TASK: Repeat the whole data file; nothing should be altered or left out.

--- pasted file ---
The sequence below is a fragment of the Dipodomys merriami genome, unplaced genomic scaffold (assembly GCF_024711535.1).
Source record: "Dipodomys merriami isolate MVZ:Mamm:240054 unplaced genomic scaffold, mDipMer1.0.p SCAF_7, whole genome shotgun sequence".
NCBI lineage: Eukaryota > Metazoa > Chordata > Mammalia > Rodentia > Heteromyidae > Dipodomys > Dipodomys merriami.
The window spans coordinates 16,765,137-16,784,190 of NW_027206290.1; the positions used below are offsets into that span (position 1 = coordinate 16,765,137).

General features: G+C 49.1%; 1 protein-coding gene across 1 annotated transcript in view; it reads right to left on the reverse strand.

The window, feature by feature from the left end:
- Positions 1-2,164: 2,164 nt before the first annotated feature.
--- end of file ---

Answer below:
The sequence below is a fragment of the Dipodomys merriami genome, unplaced genomic scaffold (assembly GCF_024711535.1).
Source record: "Dipodomys merriami isolate MVZ:Mamm:240054 unplaced genomic scaffold, mDipMer1.0.p SCAF_7, whole genome shotgun sequence".
NCBI lineage: Eukaryota > Metazoa > Chordata > Mammalia > Rodentia > Heteromyidae > Dipodomys > Dipodomys merriami.
The window spans coordinates 16,765,137-16,784,190 of NW_027206290.1; the positions used below are offsets into that span (position 1 = coordinate 16,765,137).

General features: G+C 49.1%; 1 protein-coding gene across 1 annotated transcript in view; it reads right to left on the reverse strand.

The window, feature by feature from the left end:
- Positions 1-2,164: 2,164 nt before the first annotated feature.